Tuesday, August 25, 2009

Robert Price on Joe Pulver

Breaking review on Joe's new book.

I have been a fan or Mr. Pulver's writing for many years, having had the treat of reading his novel Nightmare's Disciple in manuscript, whereupon I immediately contacted my colleagues at Chaosium to insist they publish it. They did. It was a remarkable work, simultaneously destroying and exploiting many cliches one often encounters in Cthulhu Mythos (and/or Lovecraftian) fiction. I often paused to reflect that Pulver's competitors would never dare try a certain trick again, since Pulver's performance was an act impossible to follow, and/or since they'd wonder why it never occurred to them to do it this well. I can only ascribe the occasional bad reviews of Nightmare's Disciple to a misguided distaste (almost theological in nature) for the genre which Pulver fulfilled and transformed. But even these critics seem to have caught up with me in my celebration of this author's talents on display in his new short story collection, Blood Will Have Its Season.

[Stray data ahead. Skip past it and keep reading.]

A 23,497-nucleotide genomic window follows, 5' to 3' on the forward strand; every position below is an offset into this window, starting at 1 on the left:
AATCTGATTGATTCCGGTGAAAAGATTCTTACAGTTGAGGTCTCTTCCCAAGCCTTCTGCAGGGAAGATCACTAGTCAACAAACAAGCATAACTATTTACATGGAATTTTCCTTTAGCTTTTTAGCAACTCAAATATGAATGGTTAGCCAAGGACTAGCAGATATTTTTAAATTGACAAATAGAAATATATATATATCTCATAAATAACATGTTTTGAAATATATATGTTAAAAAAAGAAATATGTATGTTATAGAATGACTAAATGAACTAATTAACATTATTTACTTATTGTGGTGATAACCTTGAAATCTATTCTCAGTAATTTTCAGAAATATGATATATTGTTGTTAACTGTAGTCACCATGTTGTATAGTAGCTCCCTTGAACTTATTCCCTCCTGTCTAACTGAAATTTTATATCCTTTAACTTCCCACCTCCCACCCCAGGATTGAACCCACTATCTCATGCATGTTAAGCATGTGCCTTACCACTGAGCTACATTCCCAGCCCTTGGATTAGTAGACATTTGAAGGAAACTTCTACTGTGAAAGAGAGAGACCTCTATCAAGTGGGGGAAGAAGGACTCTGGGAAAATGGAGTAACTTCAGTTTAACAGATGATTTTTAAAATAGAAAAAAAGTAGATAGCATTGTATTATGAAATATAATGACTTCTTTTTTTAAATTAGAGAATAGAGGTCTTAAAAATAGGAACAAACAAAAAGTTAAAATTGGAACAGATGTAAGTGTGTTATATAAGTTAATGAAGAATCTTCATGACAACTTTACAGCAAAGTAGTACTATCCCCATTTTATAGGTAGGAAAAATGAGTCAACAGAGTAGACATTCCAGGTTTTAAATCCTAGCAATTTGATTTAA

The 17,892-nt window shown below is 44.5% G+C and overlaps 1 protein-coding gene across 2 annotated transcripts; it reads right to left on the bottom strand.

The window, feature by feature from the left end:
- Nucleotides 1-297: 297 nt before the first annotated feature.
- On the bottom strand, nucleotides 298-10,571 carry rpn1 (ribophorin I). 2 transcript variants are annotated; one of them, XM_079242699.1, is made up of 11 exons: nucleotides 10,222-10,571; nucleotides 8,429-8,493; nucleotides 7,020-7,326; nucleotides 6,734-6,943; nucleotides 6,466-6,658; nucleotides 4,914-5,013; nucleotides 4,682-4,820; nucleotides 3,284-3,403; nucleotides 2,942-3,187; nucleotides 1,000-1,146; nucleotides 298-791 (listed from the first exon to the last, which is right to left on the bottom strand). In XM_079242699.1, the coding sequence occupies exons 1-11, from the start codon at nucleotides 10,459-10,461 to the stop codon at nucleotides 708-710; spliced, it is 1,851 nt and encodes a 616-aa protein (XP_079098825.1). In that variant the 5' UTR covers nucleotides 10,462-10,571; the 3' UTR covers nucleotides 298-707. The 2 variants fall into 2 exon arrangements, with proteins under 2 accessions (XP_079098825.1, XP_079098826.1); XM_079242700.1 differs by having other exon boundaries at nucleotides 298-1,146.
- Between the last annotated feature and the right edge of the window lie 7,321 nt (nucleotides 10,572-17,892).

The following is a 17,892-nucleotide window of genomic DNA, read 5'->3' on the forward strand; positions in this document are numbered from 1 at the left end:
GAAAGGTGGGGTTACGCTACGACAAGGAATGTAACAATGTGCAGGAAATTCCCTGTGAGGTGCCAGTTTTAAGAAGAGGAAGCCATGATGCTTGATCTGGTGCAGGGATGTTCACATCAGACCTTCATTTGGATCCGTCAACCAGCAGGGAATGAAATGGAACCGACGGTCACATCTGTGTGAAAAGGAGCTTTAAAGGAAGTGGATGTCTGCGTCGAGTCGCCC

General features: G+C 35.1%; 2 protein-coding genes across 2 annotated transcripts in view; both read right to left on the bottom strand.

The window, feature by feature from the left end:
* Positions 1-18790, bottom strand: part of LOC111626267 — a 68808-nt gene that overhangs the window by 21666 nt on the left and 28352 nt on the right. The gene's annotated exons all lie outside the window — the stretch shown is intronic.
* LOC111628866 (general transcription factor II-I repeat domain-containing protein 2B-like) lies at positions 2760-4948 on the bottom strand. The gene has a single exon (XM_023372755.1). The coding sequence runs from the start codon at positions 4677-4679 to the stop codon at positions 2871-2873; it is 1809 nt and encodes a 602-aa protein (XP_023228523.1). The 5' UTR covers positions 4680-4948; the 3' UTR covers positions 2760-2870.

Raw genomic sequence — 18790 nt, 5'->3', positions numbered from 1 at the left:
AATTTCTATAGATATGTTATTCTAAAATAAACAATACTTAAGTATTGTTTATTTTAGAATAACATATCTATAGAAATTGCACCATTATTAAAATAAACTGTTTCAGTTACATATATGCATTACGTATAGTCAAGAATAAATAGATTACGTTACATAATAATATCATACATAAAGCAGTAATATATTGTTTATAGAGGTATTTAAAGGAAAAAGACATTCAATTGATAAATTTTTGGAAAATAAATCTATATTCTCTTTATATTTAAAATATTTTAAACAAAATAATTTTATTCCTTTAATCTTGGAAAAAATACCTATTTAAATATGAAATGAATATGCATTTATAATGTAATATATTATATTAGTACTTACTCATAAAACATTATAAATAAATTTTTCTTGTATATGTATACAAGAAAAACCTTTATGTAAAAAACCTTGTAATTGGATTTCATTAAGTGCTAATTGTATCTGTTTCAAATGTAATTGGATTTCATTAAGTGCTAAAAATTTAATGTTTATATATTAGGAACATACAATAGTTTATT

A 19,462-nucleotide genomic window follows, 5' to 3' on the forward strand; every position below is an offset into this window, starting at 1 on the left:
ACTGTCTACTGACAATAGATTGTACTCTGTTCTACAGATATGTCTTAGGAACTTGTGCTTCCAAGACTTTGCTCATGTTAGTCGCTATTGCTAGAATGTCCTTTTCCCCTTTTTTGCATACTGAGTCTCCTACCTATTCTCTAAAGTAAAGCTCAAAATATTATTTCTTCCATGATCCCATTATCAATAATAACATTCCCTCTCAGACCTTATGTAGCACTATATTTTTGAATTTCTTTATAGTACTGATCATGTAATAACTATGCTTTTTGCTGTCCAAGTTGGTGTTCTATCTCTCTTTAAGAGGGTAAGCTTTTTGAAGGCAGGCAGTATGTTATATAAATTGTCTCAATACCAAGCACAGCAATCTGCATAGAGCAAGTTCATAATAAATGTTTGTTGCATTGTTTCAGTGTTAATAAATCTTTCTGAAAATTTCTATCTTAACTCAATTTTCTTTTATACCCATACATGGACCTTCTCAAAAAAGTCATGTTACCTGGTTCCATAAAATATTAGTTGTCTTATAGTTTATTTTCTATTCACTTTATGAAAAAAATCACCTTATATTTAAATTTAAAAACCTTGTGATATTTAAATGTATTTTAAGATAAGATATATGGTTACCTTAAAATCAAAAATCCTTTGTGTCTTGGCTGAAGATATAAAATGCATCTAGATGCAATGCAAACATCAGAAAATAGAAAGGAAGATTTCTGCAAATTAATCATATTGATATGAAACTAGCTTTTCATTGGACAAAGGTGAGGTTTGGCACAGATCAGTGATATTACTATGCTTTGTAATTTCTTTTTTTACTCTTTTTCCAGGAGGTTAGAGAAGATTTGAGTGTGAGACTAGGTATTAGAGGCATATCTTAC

From the earlier book I already recognized Pulver's genius in his ability to shape-shift stylistically between Raymond Chandler and Thomas Ligotti--without your even noticing! Like the gospel demon, his name ought to be Legion, since he assumes a new voice and persona as every particular chapter or sequence requires. In the new book, Pulver's polyphonic gifts mutate to a new and even more powerful pitch. The short scope of these many works allows him to write less leisurely, more rapid-fire. The author possesses another unique gift. The only way I know to describe it is to say that he combines the headlong, violent pace and savage sensibilities of Robert E. Howard with the refined and baleful mood of Robert W. Chambers and Tom Ligotti, and all this in an intricate, almost blank verse poetic diction. There is nothing like it! It sounds, indeed reads, like a living contradiction in terms! The result is a deep dark forest of wonders, containing both monsters and molesters, both angels and devils.

From the amazon review. Click.

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